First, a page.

'Day of Dialogue' offers students an alternative to express viewpoints on homosexuality

COLORADO SPRINGS, Colo. — Focus on the Family is leading a coalition of conservative groups in sponsoring a program once known as the Day of Truth, which will boast a new name while maintaining the same goal it's had since its 2005 inception: encouraging honest and respectful conversation among students about God's design for sexuality.

Candi Cushman, education analyst for Focus on the Family and head of TrueTolerance.org—an online tool for parents who want to help ensure a balanced treatment of the issue of homosexuality in public schools—said the ministry is excited about shepherding the next phase for this student-led event.

"Focus has a long tradition of supporting those who want to express their faith-based viewpoints about homosexuality in a loving and respectful way," Cushman said. "The Day of Dialogue gives students a great way to do just that."

Launched five years ago by the Alliance Defense Fund, the Day of Truth was created as a way to counter the "Day of Silence," an annual event sponsored in public schools by the Gay, Lesbian, and Straight Education Network or GLSEN, one of the nation's largest homosexual advocacy groups.

In their observance, students and faculty supporting GLSEN refuse to talk throughout the day as a way to symbolize discrimination against homosexuals.

"The Day of Dialogue is an excellent opportunity for students to respectfully present a different viewpoint than the Day of Silence," said David Cortman, senior counsel with the religious freedom law firm. "ADF always stands ready to offer pro-bono legal assistance to student participants who have their First Amendment rights violated."


Leadership shift
Last year, ADF announced that it was transferring oversight of the Day of Truth to Exodus International, one the nation's largest Christian ministries for homosexuals and their families. It seemed a natural transition since Exodus had supported the ADF event from the start. The arrangement was short-lived, however, when Exodus announced in October it was returning administration back over to ADF saying it was in conflict with the main mission of the ministry.

"I believe that silence is a poor substitute for healthy and respectful cross-divide dialogue," Exodus President Alan Chambers, said in an Oct. 6 interview on CNN's Belief Blog. "When I was a student struggling silently with same-sex attraction and contemplating my options I was desperate for a compassionate voice and real answers. Silence may draw attention to the issue, but it doesn't offer help or support."

Each year Day of Truth was held immediately after the Day of Silence, involving nearly 20,000 students, including more than 6,000 high-school students taking the 2010 challenge to "Get the Conversation Started." 

"Even though we have reached a fair number of students, we believe that due to the timing of the event, Day of Truth was always perceived in an adversarial manner, and became more about policy than people," Chambers said. "That is in conflict with the mission we have chosen to embrace as an organization. We want to continue to promote dialogue and to equip Christian kids to reach out with compassion, grace and truth. We don't need to practice this once a year, but rather every day."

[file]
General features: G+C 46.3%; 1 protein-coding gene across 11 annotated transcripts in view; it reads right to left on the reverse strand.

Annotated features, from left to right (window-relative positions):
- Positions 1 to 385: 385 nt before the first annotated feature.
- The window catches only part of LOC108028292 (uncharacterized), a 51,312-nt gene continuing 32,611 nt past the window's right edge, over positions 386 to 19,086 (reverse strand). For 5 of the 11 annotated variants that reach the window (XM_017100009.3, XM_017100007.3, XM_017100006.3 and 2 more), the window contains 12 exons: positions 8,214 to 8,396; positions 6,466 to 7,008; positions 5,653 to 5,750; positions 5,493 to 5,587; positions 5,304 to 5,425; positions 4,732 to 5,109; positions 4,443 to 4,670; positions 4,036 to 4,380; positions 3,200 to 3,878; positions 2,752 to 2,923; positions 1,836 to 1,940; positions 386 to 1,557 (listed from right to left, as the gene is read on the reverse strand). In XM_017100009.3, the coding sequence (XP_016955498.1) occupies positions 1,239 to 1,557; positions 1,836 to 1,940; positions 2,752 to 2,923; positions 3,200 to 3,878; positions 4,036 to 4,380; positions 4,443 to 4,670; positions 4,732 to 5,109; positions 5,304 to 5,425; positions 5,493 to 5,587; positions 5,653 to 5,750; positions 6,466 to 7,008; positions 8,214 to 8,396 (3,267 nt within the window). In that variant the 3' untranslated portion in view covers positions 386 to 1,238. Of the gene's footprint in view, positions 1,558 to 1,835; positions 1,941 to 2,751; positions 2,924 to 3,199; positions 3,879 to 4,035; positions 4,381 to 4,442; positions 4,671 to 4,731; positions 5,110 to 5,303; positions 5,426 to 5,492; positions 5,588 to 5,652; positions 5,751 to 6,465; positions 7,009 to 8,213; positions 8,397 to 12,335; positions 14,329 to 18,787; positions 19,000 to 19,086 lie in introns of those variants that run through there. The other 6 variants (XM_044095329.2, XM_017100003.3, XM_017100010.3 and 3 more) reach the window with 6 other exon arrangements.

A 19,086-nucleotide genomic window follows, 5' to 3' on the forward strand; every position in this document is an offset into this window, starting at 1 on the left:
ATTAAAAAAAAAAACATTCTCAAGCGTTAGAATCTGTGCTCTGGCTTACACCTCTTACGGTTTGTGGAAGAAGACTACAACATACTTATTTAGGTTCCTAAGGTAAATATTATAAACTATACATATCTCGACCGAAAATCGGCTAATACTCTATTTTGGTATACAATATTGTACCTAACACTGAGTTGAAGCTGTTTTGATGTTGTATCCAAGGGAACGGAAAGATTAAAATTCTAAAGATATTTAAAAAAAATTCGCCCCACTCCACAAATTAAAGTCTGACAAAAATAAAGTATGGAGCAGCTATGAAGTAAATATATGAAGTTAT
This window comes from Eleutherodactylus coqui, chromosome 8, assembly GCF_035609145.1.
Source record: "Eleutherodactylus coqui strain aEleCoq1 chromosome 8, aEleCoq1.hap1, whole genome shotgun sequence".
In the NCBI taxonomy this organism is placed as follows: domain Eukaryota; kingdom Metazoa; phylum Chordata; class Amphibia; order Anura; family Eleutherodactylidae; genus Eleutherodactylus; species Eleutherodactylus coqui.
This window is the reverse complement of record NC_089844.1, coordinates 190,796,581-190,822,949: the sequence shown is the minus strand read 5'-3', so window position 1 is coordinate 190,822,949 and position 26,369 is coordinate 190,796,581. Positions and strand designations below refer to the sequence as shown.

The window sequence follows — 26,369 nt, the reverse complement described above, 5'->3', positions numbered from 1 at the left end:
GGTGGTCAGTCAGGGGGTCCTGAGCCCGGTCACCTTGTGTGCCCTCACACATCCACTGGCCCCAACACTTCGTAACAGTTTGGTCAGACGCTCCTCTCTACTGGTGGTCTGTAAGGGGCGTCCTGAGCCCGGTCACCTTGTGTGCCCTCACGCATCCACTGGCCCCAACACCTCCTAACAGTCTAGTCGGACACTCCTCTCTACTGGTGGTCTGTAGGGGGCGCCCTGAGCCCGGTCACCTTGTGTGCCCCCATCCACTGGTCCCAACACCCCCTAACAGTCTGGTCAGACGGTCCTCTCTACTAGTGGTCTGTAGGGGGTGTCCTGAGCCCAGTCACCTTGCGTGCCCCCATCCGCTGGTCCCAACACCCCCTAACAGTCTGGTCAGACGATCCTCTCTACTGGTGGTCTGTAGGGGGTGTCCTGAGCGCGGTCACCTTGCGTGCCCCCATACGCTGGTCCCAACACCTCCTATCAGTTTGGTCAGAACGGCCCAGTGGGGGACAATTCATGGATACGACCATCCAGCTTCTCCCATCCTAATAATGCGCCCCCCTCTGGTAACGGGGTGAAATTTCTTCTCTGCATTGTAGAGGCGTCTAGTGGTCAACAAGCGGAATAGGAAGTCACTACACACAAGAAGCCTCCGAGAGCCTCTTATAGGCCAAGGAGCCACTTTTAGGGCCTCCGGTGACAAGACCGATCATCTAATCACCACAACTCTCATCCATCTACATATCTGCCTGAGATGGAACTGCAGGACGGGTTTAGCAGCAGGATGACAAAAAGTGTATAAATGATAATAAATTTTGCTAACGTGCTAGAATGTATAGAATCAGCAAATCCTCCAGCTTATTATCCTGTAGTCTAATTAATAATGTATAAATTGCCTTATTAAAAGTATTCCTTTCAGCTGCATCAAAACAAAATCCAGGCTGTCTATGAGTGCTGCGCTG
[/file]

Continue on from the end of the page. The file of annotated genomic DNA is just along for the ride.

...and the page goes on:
Modeling Christ
In taking over and reshaping the event, set for April 18, Cushman echoed Chambers' concerns by saying she believes dialogue is more helpful than staying silent, which GLSEN's event encourages. That's why, she said, the program also encourages students to follow "the model Christ gave us … one of sacrificial love that lays down one's own life to rescue others" and to "stand against any form of bullying and harassment" in their schools.

"Silence is a media opportunity, but dialogue is a learning opportunity," she said. "That's why we're so proud of the more than 14,000 students who have taken advantage of this opportunity to learn and share."

To help resource the teens, the program's new website poses several thought-provoking questions, including:

• "As a high school or college student, do you sometimes feel discouraged when controversial subjects like homosexuality are brought up in your school—and the conversation seems stifled, one-sided and doesn't allow free room for discussion?

• "Do you feel like your beliefs—the deepest truths of Christianity—are being mischaracterized?

• "Wish your classmates could hear more of the story—like the truth about God's deep love for us and what the Bible really says about His redemptive design for marriage and sexuality?

• "Wouldn't it be nice if a deeper and freer conversation could happen?"


The time is now
Cushman said that now—more than ever—Christians need not shy away from sharing a message of hope and redemption regarding one of the most important social issues of the day.

"Christ did not back away from sharing God's truth and light in the world, but neither did he hold back in demonstrating love toward others," Cushman said. "So, in contrast to the whole idea of silence, the Day of Dialogue encourages student-initiated conversations about the fact that God cares about our lives, our relationships and our sexuality.

"The good news is that Christian students can be a voice of hope in their schools—and can make the difference in changing a culture of bullying in their school!"

For more information about the event, visit www.dayofdialogue.com.


Christian Examiner staff contributed to this report.


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